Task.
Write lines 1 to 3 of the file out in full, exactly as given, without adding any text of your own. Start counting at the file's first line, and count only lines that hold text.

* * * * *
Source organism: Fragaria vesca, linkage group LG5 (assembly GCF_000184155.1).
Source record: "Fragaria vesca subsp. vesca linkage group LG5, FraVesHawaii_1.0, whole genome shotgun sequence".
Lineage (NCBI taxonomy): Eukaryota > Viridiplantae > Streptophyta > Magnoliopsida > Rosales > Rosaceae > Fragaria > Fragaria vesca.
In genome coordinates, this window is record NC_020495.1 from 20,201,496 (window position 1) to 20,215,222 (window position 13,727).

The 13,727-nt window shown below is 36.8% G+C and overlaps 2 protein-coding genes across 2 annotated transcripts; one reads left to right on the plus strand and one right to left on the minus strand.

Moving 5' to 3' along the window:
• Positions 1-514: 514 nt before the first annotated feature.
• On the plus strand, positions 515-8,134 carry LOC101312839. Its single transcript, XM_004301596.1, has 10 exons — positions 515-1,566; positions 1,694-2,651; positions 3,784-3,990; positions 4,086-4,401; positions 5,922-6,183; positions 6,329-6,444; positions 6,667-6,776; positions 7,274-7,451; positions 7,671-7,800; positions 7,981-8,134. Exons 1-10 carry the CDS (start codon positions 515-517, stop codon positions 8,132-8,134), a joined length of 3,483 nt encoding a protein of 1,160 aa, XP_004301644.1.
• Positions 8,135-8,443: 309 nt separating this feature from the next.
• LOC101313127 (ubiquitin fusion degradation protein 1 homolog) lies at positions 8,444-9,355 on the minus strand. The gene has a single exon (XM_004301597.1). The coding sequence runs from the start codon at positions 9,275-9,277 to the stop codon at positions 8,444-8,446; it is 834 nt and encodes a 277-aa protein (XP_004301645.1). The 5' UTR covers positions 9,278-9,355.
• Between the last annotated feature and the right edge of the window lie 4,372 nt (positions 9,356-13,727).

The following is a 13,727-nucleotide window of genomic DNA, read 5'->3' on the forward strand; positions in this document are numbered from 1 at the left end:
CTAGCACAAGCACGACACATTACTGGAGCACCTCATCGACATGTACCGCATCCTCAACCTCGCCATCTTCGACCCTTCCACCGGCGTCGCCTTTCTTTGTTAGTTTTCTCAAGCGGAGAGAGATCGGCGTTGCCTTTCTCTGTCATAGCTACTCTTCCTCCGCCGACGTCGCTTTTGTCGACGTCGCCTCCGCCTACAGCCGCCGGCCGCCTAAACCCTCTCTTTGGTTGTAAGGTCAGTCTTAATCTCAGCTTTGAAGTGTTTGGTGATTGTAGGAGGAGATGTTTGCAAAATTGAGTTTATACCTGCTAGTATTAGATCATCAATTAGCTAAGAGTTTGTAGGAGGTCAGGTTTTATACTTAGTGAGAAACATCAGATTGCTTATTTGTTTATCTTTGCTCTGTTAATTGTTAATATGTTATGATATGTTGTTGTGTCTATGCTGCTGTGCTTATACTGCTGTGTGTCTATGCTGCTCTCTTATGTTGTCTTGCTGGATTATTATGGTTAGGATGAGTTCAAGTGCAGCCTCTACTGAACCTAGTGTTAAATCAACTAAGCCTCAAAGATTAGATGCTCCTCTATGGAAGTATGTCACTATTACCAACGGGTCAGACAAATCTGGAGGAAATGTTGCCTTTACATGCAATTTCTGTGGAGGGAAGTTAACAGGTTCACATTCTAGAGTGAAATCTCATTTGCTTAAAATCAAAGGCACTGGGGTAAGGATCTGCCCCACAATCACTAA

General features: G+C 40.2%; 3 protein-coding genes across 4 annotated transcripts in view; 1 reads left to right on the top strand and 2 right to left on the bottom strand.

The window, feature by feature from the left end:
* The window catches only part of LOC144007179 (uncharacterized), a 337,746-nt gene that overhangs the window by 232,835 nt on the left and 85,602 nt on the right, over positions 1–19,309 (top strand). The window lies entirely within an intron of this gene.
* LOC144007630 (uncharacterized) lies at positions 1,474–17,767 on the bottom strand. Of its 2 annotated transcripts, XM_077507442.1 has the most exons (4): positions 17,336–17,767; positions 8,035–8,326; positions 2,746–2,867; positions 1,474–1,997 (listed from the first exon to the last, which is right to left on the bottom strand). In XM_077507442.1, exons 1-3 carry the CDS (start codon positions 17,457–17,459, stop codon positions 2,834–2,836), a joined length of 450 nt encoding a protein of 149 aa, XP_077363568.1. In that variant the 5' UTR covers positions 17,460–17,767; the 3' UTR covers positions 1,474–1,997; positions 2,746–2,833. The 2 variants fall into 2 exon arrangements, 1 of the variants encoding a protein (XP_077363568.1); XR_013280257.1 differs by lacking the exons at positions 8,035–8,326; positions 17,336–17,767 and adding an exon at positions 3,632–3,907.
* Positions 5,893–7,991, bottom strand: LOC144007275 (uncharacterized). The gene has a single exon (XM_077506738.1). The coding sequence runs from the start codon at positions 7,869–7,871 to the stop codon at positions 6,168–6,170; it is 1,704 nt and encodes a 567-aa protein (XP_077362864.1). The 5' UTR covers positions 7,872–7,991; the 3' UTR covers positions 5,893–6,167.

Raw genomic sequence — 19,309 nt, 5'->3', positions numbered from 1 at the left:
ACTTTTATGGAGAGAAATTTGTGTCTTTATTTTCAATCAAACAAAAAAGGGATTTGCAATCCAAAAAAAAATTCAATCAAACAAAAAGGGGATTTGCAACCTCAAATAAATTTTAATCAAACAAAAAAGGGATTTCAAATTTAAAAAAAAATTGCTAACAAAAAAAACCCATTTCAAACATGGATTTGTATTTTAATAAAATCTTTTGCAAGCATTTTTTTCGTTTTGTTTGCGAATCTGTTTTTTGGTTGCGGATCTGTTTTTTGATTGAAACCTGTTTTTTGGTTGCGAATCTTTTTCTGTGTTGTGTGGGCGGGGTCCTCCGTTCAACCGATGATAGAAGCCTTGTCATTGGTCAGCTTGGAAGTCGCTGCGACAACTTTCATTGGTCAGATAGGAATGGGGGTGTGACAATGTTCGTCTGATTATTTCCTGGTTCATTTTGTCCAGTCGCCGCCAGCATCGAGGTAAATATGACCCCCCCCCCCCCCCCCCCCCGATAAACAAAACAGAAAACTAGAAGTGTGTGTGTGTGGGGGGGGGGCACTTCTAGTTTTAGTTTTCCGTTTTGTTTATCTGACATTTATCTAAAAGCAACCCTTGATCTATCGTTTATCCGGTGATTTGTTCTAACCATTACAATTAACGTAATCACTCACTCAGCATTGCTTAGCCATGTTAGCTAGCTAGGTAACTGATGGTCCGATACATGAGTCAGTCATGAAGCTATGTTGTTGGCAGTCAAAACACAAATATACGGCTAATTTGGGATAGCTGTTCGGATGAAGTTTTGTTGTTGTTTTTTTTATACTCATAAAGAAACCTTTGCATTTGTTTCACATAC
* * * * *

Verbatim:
Source organism: Fragaria vesca, linkage group LG5 (assembly GCF_000184155.1).
Source record: "Fragaria vesca subsp. vesca linkage group LG5, FraVesHawaii_1.0, whole genome shotgun sequence".
Lineage (NCBI taxonomy): Eukaryota > Viridiplantae > Streptophyta > Magnoliopsida > Rosales > Rosaceae > Fragaria > Fragaria vesca.